Language helped us evolve. At some stage, hominids stripped speech sounds of their associated meaning and reserved meaning for combinations of sounds strung together, expanding exponentially the range of meaning - this was the revolution of syntax and the use of convention was key. 15
The breakthrough in understanding language came with Johann Gottfried Herder’s Essay on the Origin of Language (1772) and the realisation that language expanded thinking, offering a new reflective stance towards the world – Herder also thought poetry was the origin of language.
Wilhelm von Humboldt utilised Herder’s ideas in his image of language as a productive-expressive act, part of an infinite web.16 And followed Rousseau in viewing humans as fundamentally creative – he wrote: “to enquire and to create – these are the centres around which all human pursuits more or less directly revolve.”17
Archaeologist Steven Mithen notes: ‘Both private and public language act as tools for thought and play a fundamental role in the evolution of consciousness: in the opening up of our minds to ourselves. But during the course of the latter stages of human evolution, another tool was found that may have had even greater consequences for the evolution of consciousness: material culture itself.’18 I would just note that I believe cumulative bricolage to be the key active process, use of tools, objects, and concepts.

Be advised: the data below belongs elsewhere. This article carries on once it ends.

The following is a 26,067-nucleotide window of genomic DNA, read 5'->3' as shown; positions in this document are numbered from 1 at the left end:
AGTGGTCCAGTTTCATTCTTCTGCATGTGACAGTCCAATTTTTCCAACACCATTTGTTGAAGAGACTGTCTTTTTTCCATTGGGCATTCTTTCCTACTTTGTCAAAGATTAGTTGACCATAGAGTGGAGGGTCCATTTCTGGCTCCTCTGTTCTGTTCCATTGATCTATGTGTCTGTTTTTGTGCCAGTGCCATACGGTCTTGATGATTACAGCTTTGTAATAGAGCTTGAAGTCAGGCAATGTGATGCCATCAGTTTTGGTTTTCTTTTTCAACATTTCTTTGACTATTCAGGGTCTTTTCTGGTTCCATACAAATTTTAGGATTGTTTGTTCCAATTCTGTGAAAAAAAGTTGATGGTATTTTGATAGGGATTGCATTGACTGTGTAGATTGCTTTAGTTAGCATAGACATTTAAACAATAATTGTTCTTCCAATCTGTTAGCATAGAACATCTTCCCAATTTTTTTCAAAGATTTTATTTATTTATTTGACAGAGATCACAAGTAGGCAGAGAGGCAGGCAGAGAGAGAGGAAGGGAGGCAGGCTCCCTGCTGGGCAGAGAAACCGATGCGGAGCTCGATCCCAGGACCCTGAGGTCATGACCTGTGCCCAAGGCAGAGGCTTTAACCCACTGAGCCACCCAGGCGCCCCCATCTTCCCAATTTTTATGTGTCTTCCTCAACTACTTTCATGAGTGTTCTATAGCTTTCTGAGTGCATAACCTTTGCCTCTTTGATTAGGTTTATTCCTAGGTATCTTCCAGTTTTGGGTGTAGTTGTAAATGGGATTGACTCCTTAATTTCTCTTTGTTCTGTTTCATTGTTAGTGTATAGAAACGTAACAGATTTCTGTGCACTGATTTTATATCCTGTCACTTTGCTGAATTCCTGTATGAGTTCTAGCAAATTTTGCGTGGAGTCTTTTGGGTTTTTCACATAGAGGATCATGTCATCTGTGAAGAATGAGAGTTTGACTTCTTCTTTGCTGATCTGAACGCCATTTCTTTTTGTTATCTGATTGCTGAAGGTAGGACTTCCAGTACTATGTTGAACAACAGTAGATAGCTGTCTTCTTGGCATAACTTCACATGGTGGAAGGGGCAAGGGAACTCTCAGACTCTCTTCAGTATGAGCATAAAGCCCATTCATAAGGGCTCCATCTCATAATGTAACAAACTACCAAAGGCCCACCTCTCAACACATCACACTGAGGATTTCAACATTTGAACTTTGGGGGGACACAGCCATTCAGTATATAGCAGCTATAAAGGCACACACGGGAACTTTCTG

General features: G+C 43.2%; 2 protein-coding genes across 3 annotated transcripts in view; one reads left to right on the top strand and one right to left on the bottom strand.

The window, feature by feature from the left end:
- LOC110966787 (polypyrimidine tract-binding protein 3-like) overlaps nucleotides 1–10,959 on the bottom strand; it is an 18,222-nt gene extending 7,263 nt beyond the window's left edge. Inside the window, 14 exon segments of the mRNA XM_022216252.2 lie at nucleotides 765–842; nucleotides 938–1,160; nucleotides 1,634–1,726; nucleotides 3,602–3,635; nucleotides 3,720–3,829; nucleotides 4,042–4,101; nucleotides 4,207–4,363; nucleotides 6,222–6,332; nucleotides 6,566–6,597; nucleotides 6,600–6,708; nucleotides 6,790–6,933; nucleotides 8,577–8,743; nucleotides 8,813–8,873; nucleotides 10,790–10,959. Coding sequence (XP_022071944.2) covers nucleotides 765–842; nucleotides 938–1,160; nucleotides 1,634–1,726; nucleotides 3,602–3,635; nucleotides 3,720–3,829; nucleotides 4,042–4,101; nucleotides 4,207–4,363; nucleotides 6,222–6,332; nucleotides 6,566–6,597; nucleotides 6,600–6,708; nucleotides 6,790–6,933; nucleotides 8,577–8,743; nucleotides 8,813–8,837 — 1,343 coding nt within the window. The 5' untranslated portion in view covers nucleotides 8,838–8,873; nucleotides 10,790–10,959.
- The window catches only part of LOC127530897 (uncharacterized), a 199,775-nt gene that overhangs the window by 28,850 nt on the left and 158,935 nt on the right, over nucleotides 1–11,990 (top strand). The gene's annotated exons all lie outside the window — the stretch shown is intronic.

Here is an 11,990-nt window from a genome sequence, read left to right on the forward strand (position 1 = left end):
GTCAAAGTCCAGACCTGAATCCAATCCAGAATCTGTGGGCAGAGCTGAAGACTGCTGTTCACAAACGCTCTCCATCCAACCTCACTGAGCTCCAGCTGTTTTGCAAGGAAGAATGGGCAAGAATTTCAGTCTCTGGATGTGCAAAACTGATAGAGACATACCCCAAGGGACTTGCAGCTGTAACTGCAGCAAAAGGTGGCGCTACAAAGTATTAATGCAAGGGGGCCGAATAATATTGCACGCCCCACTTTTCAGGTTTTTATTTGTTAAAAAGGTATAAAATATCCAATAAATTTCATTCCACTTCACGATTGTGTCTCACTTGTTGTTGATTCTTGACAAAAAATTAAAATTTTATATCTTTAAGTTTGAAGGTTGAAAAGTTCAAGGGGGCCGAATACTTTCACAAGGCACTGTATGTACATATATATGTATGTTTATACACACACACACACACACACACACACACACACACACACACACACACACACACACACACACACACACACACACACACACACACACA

A word is a complex thing, as is a concept. Take the word horse – it has various cognitive modalities, emotion (affect), memory, language, imagery etc. We may recognise a horse, store various facts and narratives and images of horses, have feelings and attitudes towards them, and a sense of its category - animal, location (fields), and what they do, run about and eat sugarlumps.19 The word horse allows us to touch the object, smell it, the feel of its nose and hide, its sounds, a sense of its movement; its sound (the word), its spelling, memories of stories of horses and encounters with individuals with personalities. Auditory association areas have stored the sound of the word, and other areas the motor sequences required to pronounce the word.
Then there is the imaginary. Mark Turner points out, ‘the unitary horse we assemble from all of this disparate information is as much a ‘fabulous blend’ as any Pegasus . . . suggesting the ‘literary’ nature of the human mind.’20 He argues that, ‘Meanings are . . . rather complex operations of projection, binding, linking, blending, and integration over multiple spaces . . . meaning is parabolic and literary.’ And there’s an ethical element - Aristotle was on the right track: ‘. . . the excellence of the horse makes a horse both good in itself and good at running and at carrying its rider and at awaiting the attack of the enemy.’
Turner explains, ‘We expect phenomenology to indicate the nature of neurobiology. But it does not. It appears that there may be no anatomical site in the brain where a perception or a concept horse resides, and, even more interestingly, no points where the parts of the perception or concept are anatomically brought together. The horse looks obviously one thing; yet our visual perception of it is entirely fragmented across the brain.’21